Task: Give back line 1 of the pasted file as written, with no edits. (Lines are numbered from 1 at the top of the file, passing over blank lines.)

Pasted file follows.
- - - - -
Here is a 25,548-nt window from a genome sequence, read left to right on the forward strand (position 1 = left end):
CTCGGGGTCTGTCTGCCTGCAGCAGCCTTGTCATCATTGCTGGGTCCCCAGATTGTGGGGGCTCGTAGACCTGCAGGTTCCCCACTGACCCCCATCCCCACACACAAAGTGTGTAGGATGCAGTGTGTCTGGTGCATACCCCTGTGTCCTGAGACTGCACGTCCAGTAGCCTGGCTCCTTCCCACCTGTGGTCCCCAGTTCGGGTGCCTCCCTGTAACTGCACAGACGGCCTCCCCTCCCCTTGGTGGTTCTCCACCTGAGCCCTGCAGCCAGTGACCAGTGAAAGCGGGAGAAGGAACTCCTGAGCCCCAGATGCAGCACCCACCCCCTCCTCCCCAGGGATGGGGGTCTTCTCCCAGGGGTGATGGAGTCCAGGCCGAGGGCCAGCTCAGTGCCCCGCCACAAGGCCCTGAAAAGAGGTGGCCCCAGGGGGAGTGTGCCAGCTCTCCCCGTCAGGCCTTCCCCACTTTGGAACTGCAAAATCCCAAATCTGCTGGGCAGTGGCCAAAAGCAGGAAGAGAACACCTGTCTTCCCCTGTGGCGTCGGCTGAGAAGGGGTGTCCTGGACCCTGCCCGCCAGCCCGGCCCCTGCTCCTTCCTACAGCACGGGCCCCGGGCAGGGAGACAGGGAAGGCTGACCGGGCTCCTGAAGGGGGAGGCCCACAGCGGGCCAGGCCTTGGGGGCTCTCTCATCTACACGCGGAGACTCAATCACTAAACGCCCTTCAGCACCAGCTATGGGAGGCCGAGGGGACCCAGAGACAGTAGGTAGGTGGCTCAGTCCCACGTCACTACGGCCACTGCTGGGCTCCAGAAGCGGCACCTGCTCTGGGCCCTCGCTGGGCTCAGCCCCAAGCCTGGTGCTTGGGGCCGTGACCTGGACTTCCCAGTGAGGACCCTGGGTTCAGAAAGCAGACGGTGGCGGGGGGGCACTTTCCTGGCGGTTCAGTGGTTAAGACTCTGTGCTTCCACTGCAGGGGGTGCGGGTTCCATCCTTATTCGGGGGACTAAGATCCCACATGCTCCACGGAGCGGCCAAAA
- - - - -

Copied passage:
Here is a 25,548-nt window from a genome sequence, read left to right on the forward strand (position 1 = left end):